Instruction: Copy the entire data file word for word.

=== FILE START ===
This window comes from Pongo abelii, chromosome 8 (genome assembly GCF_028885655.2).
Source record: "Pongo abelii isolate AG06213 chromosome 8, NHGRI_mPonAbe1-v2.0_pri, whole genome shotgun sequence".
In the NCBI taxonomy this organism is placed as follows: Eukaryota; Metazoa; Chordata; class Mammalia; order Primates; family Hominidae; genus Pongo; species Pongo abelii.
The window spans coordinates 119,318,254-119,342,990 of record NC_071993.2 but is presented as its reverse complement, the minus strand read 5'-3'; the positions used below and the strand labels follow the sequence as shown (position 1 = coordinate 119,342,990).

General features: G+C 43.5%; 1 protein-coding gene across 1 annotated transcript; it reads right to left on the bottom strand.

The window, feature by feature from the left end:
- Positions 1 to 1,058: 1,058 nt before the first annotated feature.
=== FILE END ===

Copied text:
This window comes from Pongo abelii, chromosome 8 (genome assembly GCF_028885655.2).
Source record: "Pongo abelii isolate AG06213 chromosome 8, NHGRI_mPonAbe1-v2.0_pri, whole genome shotgun sequence".
In the NCBI taxonomy this organism is placed as follows: Eukaryota; Metazoa; Chordata; class Mammalia; order Primates; family Hominidae; genus Pongo; species Pongo abelii.
The window spans coordinates 119,318,254-119,342,990 of record NC_071993.2 but is presented as its reverse complement, the minus strand read 5'-3'; the positions used below and the strand labels follow the sequence as shown (position 1 = coordinate 119,342,990).

General features: G+C 43.5%; 1 protein-coding gene across 1 annotated transcript; it reads right to left on the bottom strand.

The window, feature by feature from the left end:
- Positions 1 to 1,058: 1,058 nt before the first annotated feature.